TikTok is facing intensifying scrutiny in Canberra, with intelligence agencies putting the app under the microscope and some MPs pressing the Federal Government to ban it.
- The Federal Government is conducting two complementary investigations into the app
- TikTok Australia insists users don’t have to worry about their data being compromised
- TikTok and other social media giants asked to front inquiry into foreign interference
US President Donald Trump has also indicated he’s on the brink of banning the video sharing app in the United States, which will likely to bolster calls for Australia to follow suit.
The video-sharing app is enormously popular with young people in their teens and 20s, with more than 1.5 million Australians downloading it to their phones.
But analysts say TikTok harvests huge amounts of data, and warn that the Chinese company which owns it — ByteDance — may be forced to share that information with the Chinese Government.
Last month, Prime Minister Scott Morrison declared the Federal Government was looking “very closely” at TikTok.
The ABC has been told that the Federal Government is conducting two complementary investigations into the app.
The Prime Minister has directed intelligence agencies to investigate whether TikTok poses a security threat.
Simultaneously, the Department of Home Affairs is investigating what steps the Government can take to manage any privacy or data security risks it poses.
Home Affairs is also scrutinising the hugely popular Chinese social media app WeChat, which is used by more than 2 million Australians.
TikTok says it will not share data with Beijing
TikTok Australia stores user data in the US and Singapore, and the company insists TikTok users do not have to worry about their personal information being compromised.
In a statement, it said: “TikTok does not share information of our users in Australia with any foreign government, including the Chinese Government, and would not do so if asked.”
But some Federal MPs say they are sceptical of that claim, pointing out that Chinese law specifically requires companies to hand over information to the authorities if it is requested.
The ABC has spoken to several parliamentarians who have been privately voicing concerns about TikTok.
Federal Labor MP Anthony Byrne, who is deputy chair of the Joint Parliamentary Committee on Intelligence and Security, has been advocating that TikTok be banned as a retaliatory action if the Chinese Government continues to engage in cyber attacks or economic coercion against Australia.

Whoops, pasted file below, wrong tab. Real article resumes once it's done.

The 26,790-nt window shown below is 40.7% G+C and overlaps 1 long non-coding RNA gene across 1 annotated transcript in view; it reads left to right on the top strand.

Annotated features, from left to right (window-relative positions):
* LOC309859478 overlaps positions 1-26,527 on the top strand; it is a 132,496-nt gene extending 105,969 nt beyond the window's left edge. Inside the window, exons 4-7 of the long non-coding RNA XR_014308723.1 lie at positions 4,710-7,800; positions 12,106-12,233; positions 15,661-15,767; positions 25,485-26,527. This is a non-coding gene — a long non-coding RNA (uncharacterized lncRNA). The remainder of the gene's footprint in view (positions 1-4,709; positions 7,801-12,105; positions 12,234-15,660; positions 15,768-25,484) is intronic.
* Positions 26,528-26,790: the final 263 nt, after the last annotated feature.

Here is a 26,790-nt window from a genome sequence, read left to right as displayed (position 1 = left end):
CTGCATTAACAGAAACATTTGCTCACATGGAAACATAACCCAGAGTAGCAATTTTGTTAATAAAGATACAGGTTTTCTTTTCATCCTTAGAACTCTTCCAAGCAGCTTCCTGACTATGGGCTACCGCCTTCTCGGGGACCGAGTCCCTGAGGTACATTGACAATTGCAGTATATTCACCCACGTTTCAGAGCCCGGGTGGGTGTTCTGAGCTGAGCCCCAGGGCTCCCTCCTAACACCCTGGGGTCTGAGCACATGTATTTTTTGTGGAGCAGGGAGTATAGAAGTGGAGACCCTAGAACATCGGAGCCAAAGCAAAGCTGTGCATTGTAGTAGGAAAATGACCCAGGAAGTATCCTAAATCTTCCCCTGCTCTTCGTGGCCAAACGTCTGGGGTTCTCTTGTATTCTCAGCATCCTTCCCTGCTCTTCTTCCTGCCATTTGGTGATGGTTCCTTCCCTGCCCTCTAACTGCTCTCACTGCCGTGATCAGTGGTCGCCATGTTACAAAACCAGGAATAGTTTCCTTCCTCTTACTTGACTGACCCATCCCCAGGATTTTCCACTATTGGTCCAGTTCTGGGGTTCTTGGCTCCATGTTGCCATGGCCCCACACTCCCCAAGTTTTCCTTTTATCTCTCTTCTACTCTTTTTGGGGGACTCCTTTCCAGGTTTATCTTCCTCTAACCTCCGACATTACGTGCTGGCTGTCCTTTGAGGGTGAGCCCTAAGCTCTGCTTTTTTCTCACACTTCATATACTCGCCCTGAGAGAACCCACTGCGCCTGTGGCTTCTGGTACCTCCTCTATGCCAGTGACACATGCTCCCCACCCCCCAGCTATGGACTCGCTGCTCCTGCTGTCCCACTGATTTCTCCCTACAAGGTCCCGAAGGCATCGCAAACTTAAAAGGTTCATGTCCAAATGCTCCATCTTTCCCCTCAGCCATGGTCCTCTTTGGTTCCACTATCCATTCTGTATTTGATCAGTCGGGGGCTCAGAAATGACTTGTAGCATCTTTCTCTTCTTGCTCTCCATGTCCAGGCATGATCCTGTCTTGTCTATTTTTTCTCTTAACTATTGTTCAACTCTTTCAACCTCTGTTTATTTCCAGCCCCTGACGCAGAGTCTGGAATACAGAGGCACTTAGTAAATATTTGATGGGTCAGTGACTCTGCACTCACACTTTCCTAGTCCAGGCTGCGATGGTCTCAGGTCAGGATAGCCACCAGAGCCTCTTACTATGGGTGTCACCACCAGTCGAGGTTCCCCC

Other parliamentarians have hesitated about pressing for a ban but say TikTok needs to face greater scrutiny.
Australia will not automatically follow the lead of the United States if the Trump administration does decide to ban the app.
But a US ban would help build momentum for those pressing for drastic action.
The Indian Government’s decision to ban TikTok there has also shifted the calculus in Canberra.
TikTok has been lobbying Federal MPs against a ban, suggesting it has been unfairly caught up in escalating geopolitical tensions between China and Western nations.
“We welcome ongoing discussions with government audiences as we work to remain a safe, fun and creative platform for people to express themselves.”
Social media to front inquiry into interference
This month, representatives from TikTok Australia will also front a parliamentary committee that is investigating the threat of foreign interference through social media.
The committee is being chaired by Labor Senator Jenny McAllister, who said there were credible reports TikTok took more data than its users realised.
“I’d like TikTok to explain the way that they protect the privacy of users of their data, and I’d also like them to explain how it is that they moderate content,” she told the ABC.
But she said it was premature to call for a ban on TikTok at this stage.
“I think the task of the committee is to try and describe the nature of the problem. If you’ve got a good handle on the problem, then you can develop solutions — but we’re not there yet,” she said.
It’s not just TikTok facing scrutiny: representatives from Google, Facebook, Twitter and WeChat have also been called to give evidence at the committee.
Jenny McAllister said it would be “naïve” to imagine that Australia would be immune from social media disinformation campaigns that have already marred some elections overseas.
She said the committee would press the social media giants to explain what steps they were taking to disrupt foreign interference.
“What kind of content do they promote and what kind of content do they try and hide? And what point do they intervene if they suspect there is coordinated activity online seeking to disrupt or degrade Australian politics?” she said.
“I think we need significantly greater transparency from these platforms.”